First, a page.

Multiplying Exponents with Variables
If the base of a term is a variable, we use the same exponent rules of multiplication that are used for numbers.
When the variable bases are the same, the powers are added.
Example: Find the product of a^{4} and a^{10}
Solution: The variable base is the same, that is, 'a'. So, we will add the exponents, a^{4} × a^{10}= a^{4+10} = a^{14}
When the variable bases are different and the powers are the same, the bases are multiplied first.
Example: Multiply a^{17} × b^{17}
Solution: The variable bases are different and the powers are the same, that is, a^{17} × b^{17}= (a × b)^{17} =(ab)^{17}
When the variable bases and the powers are different, the terms are evaluated separately and then multiplied.
Example: Find the product of x^{8} and y^{9}.
Solution: The variable bases and powers are different, that is, x^{8} × y^{9} = x^{8}y^{9}
Multiplying Exponents with Square Root
In this section, we will explore the multiplication of exponents where the bases have a square root. It should be noted that the exponent rules remain the same if the bases are square roots.
Apart from this, one important point to be remembered is that we can convert radicals to rational exponents and then multiply the given expressions. For example, the square root of a positive number √a can be expressed as a rational exponent in the following way. √a = a^{1/2}. Now, when we need to rewrite a given exponential term as a rational exponent, we multiply the existing power with 1/2. For example, if we need to rewrite √5^{3} as a rational exponent, we will first convert the radical √5 to 5^{1/2}, then we will multiply the power 3 with 1/2 which makes it 3/2. Now, the radical √5^{3 }is converted to a rational exponent and is written as 5^{3/2}.
Rules for Multiplying Exponents with Square Root
Now, let us use the exponent rules of multiplication that are applicable to expressions in which the bases are square roots.
When the square root bases are the same, the powers are added.
Example: Find the product of (√5)^{2} and (√5)^{7}.
Solution: The square root bases are the same. Thus, (√5)^{2} × (√5)^{7} = (√5)^{2+7} = (√5)^{9} = (5)^{1/2 × 9} = (5)^{9/2}
When the square root bases are different and the powers are the same, the bases are multiplied first.
Example: Multiply (√5)^{3} × (√7)^{3}
Solution: The square root bases are different and the powers are the same. Thus, (√5)^{3} and (√7)^{3}= (√5 ×√7)^{3} = [√(5×7)]^{3}= (√35)^{3} = (35)^{3/2}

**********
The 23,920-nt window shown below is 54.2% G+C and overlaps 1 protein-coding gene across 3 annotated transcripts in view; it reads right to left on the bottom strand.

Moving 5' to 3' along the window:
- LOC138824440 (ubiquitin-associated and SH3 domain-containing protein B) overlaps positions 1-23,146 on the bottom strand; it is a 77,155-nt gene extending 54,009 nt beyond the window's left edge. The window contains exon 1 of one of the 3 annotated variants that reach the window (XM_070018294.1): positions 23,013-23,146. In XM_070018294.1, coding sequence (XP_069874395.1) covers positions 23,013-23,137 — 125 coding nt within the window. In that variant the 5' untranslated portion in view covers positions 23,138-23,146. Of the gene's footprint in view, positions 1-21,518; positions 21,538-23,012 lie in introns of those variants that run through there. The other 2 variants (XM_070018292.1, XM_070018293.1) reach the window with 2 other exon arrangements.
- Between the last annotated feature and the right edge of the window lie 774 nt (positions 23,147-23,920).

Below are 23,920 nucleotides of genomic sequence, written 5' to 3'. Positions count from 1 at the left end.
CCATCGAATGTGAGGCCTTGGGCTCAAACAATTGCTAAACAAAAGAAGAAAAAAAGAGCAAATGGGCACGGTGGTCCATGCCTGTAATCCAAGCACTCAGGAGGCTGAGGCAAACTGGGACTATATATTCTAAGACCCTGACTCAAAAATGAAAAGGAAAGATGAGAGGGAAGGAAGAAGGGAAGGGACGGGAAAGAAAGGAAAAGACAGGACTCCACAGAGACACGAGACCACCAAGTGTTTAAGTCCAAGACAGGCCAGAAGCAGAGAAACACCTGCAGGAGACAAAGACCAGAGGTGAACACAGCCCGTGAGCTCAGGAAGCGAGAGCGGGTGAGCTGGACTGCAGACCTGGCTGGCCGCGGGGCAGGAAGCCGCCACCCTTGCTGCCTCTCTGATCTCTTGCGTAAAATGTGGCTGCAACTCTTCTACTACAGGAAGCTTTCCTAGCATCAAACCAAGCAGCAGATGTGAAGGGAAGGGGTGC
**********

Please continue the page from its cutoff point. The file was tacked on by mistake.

When the square root bases and the powers are different, the exponents are evaluated separately and then multiplied.
Example: Find the product of (√5)^{3} and (√7)^{4}
Solution: The square root bases and the powers are different. Thus, (√5)^{3} ×(√7)^{4}= 11.18 × 49 ≈ 547.82
Rules for Multiplying Exponents with Fractions
If the base of an expression is a fraction that is raised to an exponent, we use the same exponent rules that are used for bases that are whole numbers. Observe the following table to see the different scenarios.
Cases  Rules 

When the fractional bases are the same.  (a/b)^{n} × (a/b)^{m} = (a/b)^{n+m} 
When the fractional bases are different but the powers are the same.  (a/b)^{n} × (c/d)^{n} = (a/b × c/d)^{n} 
When the fractional bases and the powers are different.  (a/b)^{n} × (c/d)^{m} = (a^{n} × c^{m})/(b^{n} × d^{m}) 
Let us explore some solved examples to understand this better.
Example 1: Find the product of (2/3)^{2} and (15/8)^{2}
Solution: Here, the fractional bases are different but the powers are the same. Thus, applying the rule given above, (2/3)^{2} × (15/8)^{2} = (2/3 × 15/8)^{2} = (5/4)^{2} = 5^{2}/4^{2} = 25/16
Example 2: Multiply (2/3)^{2} × (2/3)^{5}
Solution: Here, the fractional bases are the same. (2/3)^{2} × (2/3)^{5 }= (2/3)^{2+5} = Thus, (2/3)^{7} = 2^{7}/3^{7} = 128/2187.
Example 3: Multiply (3/4)^{2} × (2/3)^{3}
Solution: Here, the fractional bases and the powers are different. So, first, we will solve each term separately and then move further. (3/4)^{2} × (2/3)^{3} = Thus, (3^{2} × 2^{3})/(4^{2} × 3^{3}) = (9 × 8)/(16 × 27) = 1/6.
How to Multiply Fractional Exponents?
When a term has a fractional power, it is called a fractional exponent. For example, 2^{3/5} is a fractional exponent. Let us understand the rules that are applied to multiply fractional exponents with the help of the following table.
Cases  Rules 

When the bases are the same.  a^{n/m}× a^{k/j }= a^{n/m+k/j} 
When the bases are different but the fractional powers are the same.  a^{n/m}× b^{n/m }= (a×b)^{n/m} 
When the bases and the fractional powers are different.  a^{n/m}× b^{k/j }= (a^{n/m}) × (b^{k/j}) 
Let us understand these rules with the help of the following examples.
Example 1: Multiply 2^{1/2} and 2^{3/2}
Solution: Here, the bases are the same. Thus, 2^{1/2} × 2^{3/2} = 2^{1/2+3/2} = 2^{4/2} = 2^{2} = 4
Example 2: Find the product of 2^{1/2} and 3^{1/2}
Solution: Here, the bases are different but the fractional powers are the same. Thus, 2^{1/2} × 3^{1/2 }= (2×3)^{1/2} = 6^{1/2} = √6